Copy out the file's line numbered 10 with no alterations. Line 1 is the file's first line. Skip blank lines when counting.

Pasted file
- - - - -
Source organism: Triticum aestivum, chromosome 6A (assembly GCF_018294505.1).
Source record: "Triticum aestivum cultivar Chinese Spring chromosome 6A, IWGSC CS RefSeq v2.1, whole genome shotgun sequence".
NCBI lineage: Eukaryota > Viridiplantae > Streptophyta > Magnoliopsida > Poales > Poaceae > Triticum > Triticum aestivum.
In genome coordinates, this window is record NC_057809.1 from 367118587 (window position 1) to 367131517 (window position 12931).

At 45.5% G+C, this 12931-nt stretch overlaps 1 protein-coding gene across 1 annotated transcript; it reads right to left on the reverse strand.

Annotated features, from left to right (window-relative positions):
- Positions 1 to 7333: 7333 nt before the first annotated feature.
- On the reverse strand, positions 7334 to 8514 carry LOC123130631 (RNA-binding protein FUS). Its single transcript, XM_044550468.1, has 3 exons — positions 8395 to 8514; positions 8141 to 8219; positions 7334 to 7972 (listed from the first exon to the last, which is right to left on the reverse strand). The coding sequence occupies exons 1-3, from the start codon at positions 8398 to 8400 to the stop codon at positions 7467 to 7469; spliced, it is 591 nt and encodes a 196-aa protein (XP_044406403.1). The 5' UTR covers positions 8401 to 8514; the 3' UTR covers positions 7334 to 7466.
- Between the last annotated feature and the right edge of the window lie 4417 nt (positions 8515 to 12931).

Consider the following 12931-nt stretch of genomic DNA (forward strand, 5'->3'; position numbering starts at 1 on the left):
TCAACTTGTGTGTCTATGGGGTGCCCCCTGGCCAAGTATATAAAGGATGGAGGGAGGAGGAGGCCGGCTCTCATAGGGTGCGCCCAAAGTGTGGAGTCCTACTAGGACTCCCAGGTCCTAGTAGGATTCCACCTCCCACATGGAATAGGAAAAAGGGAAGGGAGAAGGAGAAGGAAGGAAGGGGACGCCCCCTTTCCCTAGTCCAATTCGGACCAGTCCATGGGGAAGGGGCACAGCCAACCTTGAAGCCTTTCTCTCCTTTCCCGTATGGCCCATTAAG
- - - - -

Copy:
Consider the following 12931-nt stretch of genomic DNA (forward strand, 5'->3'; position numbering starts at 1 on the left):